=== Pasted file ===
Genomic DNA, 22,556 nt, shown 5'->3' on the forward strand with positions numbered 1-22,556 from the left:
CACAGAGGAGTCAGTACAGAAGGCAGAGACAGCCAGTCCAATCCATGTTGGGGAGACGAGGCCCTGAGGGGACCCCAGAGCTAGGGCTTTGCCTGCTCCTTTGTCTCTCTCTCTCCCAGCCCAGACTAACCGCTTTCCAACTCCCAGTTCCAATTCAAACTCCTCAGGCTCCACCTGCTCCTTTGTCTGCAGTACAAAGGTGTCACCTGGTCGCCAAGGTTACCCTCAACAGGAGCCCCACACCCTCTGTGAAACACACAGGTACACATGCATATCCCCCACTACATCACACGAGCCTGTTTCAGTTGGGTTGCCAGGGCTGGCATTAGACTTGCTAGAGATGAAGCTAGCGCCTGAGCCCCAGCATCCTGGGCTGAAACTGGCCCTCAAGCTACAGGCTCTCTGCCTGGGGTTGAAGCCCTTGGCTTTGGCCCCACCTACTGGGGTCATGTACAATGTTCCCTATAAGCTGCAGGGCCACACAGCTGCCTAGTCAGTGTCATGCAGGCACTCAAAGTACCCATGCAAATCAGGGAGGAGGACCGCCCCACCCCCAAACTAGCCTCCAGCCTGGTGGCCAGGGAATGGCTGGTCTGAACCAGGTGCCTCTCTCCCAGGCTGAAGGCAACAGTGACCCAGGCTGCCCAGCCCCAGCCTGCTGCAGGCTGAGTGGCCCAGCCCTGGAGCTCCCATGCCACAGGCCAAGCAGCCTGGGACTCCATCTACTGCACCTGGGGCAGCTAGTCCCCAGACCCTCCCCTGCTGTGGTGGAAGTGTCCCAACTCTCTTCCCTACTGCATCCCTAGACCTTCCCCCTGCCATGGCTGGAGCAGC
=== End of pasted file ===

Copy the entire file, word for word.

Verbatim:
Genomic DNA, 22,556 nt, shown 5'->3' on the forward strand with positions numbered 1-22,556 from the left:
CACAGAGGAGTCAGTACAGAAGGCAGAGACAGCCAGTCCAATCCATGTTGGGGAGACGAGGCCCTGAGGGGACCCCAGAGCTAGGGCTTTGCCTGCTCCTTTGTCTCTCTCTCTCCCAGCCCAGACTAACCGCTTTCCAACTCCCAGTTCCAATTCAAACTCCTCAGGCTCCACCTGCTCCTTTGTCTGCAGTACAAAGGTGTCACCTGGTCGCCAAGGTTACCCTCAACAGGAGCCCCACACCCTCTGTGAAACACACAGGTACACATGCATATCCCCCACTACATCACACGAGCCTGTTTCAGTTGGGTTGCCAGGGCTGGCATTAGACTTGCTAGAGATGAAGCTAGCGCCTGAGCCCCAGCATCCTGGGCTGAAACTGGCCCTCAAGCTACAGGCTCTCTGCCTGGGGTTGAAGCCCTTGGCTTTGGCCCCACCTACTGGGGTCATGTACAATGTTCCCTATAAGCTGCAGGGCCACACAGCTGCCTAGTCAGTGTCATGCAGGCACTCAAAGTACCCATGCAAATCAGGGAGGAGGACCGCCCCACCCCCAAACTAGCCTCCAGCCTGGTGGCCAGGGAATGGCTGGTCTGAACCAGGTGCCTCTCTCCCAGGCTGAAGGCAACAGTGACCCAGGCTGCCCAGCCCCAGCCTGCTGCAGGCTGAGTGGCCCAGCCCTGGAGCTCCCATGCCACAGGCCAAGCAGCCTGGGACTCCATCTACTGCACCTGGGGCAGCTAGTCCCCAGACCCTCCCCTGCTGTGGTGGAAGTGTCCCAACTCTCTTCCCTACTGCATCCCTAGACCTTCCCCCTGCCATGGCTGGAGCAGC